New Dorking Chicks

Our first dorkings of the year are chirping merrily away in their brooder.  Almost all of them hatched on their own with absolutely no help which is the way I like it.  About five chicks needed help.  These stragglers took so long to get out of their eggs that the egg membrane died and stuck to them making it impossible for them to move.

Picture 69

Dorking stragglers

It’s very easy to help a chick hatch.  You just gently break the egg shell and remove it bit by bit.  I put warm water on the dried membrane and rub it until it starts to loosen and come off the chick.  Sometimes this can take a while if it’s really dry and sometimes you have to help the chick free its wings from its face or some other awkwardly glued position.

There is a lot of controversy about helping chicks hatch.  Many people believe that only a weak chick won’t hatch on its own and therefore it should be allowed to die so that you don’t propagate bad genetics.  This Nazi-ish attitude is actually very important for good animal breeding.  A superior race should be established…at least with chickens…  Well and really you don’t want one race (breed) of chickens, you want a huge diversity of breeds, but you want to breed the best within each breed.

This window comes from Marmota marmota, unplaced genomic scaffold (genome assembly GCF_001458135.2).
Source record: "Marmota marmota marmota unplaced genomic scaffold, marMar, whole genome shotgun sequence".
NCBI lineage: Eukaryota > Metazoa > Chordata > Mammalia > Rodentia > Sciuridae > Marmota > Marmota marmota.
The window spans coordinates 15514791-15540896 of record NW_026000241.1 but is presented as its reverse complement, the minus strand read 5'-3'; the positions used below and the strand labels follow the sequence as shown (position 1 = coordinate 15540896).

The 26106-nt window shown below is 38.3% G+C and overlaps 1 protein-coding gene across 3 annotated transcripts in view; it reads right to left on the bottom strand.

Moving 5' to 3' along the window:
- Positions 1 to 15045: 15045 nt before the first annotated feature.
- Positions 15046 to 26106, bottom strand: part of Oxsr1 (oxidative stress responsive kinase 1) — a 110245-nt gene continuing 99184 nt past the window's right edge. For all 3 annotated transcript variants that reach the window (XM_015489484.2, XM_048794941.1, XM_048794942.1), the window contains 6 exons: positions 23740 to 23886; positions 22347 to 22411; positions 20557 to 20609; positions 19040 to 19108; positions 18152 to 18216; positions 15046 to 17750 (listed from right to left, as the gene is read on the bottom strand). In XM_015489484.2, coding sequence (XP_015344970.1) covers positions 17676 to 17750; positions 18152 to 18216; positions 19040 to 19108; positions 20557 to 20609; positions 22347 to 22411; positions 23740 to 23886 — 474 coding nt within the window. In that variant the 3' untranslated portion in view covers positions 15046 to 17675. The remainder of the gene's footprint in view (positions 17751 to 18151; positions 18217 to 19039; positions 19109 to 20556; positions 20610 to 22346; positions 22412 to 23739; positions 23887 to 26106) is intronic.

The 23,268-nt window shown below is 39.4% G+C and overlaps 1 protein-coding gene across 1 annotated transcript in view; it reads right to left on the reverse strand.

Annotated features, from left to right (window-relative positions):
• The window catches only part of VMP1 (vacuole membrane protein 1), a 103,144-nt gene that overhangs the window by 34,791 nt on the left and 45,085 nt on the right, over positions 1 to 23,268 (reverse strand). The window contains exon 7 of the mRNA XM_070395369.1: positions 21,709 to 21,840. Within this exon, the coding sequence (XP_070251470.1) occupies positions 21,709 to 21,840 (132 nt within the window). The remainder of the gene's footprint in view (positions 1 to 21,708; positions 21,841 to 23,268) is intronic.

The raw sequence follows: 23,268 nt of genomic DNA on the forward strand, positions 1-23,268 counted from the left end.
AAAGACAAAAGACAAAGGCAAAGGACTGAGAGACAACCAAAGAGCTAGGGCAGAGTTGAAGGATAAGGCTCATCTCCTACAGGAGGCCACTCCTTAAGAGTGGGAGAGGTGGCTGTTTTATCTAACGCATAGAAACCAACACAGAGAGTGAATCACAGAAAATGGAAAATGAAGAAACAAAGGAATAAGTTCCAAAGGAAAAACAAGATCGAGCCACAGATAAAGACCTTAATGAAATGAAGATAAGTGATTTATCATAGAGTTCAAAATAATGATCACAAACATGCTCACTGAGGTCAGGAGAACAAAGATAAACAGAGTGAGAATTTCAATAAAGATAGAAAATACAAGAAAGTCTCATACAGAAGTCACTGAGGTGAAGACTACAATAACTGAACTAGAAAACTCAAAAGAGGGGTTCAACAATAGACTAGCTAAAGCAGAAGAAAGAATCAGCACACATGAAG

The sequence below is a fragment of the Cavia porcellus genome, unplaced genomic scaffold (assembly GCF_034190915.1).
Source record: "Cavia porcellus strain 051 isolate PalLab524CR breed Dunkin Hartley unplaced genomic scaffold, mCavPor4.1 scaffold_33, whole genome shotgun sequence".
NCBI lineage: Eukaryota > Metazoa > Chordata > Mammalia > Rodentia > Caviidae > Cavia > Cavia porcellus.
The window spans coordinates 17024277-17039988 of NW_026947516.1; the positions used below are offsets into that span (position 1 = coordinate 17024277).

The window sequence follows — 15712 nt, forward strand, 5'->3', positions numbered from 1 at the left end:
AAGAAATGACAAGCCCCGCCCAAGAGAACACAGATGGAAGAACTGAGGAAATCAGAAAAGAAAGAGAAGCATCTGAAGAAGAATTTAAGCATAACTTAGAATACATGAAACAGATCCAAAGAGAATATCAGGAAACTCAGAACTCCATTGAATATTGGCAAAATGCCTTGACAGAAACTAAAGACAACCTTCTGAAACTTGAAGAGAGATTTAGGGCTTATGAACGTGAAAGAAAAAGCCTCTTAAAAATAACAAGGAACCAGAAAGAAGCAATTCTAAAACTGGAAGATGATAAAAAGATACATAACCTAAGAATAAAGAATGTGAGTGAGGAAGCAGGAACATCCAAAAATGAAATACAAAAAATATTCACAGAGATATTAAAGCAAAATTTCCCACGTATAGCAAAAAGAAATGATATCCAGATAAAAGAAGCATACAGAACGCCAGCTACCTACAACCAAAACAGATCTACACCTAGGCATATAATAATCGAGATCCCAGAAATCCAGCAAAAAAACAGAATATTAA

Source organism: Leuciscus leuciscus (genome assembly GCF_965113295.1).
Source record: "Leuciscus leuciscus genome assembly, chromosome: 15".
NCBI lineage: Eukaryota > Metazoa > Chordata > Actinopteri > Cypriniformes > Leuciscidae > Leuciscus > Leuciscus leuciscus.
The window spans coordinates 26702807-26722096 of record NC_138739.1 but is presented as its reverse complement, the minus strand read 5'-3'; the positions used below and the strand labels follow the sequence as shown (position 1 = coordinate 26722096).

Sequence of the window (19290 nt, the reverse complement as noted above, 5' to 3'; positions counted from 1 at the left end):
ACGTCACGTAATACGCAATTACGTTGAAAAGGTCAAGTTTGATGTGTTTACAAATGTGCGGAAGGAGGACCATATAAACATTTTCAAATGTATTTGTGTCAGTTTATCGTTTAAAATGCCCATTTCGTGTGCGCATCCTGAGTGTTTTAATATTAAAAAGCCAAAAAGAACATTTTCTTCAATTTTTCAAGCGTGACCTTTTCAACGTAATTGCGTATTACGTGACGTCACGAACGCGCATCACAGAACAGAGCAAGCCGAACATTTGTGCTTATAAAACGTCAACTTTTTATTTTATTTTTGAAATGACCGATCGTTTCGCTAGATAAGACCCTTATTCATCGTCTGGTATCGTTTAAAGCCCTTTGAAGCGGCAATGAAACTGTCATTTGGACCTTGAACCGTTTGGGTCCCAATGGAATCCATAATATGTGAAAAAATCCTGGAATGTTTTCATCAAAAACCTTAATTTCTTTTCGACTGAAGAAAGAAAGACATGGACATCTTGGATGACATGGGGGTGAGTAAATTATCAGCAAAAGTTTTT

I agree with the slow hatch = weak chick concept, but sometimes I think that handler error is also responsible for a slow hatch.  Maybe the humidity was off or the temp was off or something else.  Incubators aren’t as good at hatching out chicks as their mama is.  So I help chicks hatch.  Sometimes they don’t survive.  One of the dorkings I helped hatch tonight will almost certainly be dead in the morning unless God performs a miracle.  The others range from chirpingly energetic to very lethargic.  My opinion is that the weak chicks won’t survive whether you help them hatch or not.  But a perfectly healthy chick may get stuck in its egg simply from the unnatural process of artificial incubation so why not give it a chance?

 

*Update: Only one chick died.  Yippee!

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